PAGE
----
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Algeria considering US, France request to 'facilitate' Libya military strikes

Algeria has reportedly been asked to open its airspace to military craft transporting troops to carry out reconnaissance missions in Libya
Protesters in Tripoli rally in support of Libya Dawn and against talk of intervention in the country (AFP)

Algeria is reportedly studying requests by the US and France to “facilitate” military operations against militant groups in neighbouring Libya, an Algerian source on Tuesday.

“The US and France have both asked Algeria to open its airspace to surveillance planes and other military planes transferring commando units for a reconnaissance mission in parts of Libya,” the source, requesting anonymity, told Anadolu Agency.

He added that the US and France have made the same request of “other states near Libya.”

The Algerian government has yet to officially respond to the request.

The French language Tout Sur l’Algerie website reported that France’s Military Chief of Staff General Pierre de Villiers will visit Algeria on Saturday.

On Tuesday, French Defence Minister Jean-Yves Le Drian called on the international community to take decisive action in Libya, which he said was becoming a “hub for terrorist groups”.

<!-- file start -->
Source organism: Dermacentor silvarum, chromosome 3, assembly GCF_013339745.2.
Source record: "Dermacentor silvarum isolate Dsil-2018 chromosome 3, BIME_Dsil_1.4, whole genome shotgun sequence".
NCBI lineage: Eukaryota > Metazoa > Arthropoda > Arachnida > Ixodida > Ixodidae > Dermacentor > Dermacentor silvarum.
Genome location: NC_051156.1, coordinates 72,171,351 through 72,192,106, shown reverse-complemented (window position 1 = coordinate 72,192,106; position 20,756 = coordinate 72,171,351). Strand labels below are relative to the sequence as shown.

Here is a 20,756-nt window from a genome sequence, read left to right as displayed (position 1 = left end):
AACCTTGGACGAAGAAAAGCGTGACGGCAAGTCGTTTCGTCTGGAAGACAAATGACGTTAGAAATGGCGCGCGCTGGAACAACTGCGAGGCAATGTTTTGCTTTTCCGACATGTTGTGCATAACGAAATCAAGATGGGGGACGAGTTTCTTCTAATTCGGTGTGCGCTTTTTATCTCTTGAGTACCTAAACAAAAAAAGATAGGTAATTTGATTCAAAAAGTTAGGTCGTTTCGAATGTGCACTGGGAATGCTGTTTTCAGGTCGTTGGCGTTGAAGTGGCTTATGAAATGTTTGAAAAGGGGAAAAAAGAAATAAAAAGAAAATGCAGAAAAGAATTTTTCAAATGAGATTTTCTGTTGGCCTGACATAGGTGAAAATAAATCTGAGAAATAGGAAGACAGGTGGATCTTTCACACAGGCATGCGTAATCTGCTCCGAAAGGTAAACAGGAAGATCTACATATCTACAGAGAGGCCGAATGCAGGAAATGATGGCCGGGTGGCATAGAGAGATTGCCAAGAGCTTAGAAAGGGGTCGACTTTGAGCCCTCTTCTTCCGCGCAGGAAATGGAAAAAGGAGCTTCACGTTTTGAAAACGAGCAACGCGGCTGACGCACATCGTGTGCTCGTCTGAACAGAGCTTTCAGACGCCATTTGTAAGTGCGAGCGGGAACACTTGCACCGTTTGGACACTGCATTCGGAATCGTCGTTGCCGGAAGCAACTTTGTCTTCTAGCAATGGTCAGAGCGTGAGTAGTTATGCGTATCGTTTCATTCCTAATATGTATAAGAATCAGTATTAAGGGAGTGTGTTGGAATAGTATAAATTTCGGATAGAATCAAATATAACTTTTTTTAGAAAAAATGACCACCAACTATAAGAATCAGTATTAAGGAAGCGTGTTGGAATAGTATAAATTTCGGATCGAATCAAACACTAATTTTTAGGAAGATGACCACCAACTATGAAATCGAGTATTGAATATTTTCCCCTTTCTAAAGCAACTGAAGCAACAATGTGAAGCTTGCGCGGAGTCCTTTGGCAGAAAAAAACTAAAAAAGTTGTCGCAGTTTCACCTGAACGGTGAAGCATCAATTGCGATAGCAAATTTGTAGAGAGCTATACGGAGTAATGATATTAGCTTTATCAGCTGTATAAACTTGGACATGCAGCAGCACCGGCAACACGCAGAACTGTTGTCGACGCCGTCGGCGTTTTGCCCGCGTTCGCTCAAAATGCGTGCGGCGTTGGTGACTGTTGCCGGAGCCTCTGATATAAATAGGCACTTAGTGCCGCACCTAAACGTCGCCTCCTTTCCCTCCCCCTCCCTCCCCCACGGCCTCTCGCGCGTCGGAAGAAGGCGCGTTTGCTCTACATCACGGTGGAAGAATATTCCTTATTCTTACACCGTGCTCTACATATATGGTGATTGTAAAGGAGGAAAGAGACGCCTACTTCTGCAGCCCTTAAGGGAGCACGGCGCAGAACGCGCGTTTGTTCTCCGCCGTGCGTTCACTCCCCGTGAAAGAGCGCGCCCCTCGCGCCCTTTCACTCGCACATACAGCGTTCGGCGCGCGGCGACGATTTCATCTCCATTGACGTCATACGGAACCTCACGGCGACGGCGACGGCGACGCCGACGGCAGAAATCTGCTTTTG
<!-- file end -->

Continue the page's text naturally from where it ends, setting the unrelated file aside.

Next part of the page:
Egypt, which also shares a border with Libya, has recently denied plans for military intervention in Libya to halt rising violence in the Arab country.

Cairo was implicated in mysterious air strikes in Tripoli, which the New York Times said were carried out by the UAE. Abu Dhabi reportedly launched the bombing raids from an Egyptian army base in Siwa, near the Libyan border, and thought they would circumvent the American radars over North Africa.

The UAE has publicly urged international intervention in Libya and several other regional countries to combat what it describes as the rise of “violent extremism.”

Libya has been plagued by heavy fighting between a loosely organised army and militias that have clung to their weapons following a bloody uprising in 2011 that ended a four decade long regime run by Muammar Gaddafi.

Tripoli has been the scene of fierce clashes between warring militias over control of several vital facilities in the city.

Benghazi, the country’s second largest city, has also turned into a battlefield between troops loyal to renegade Gaddafi-era General Khalifa Haftar and militias including Ansar al-Sharia.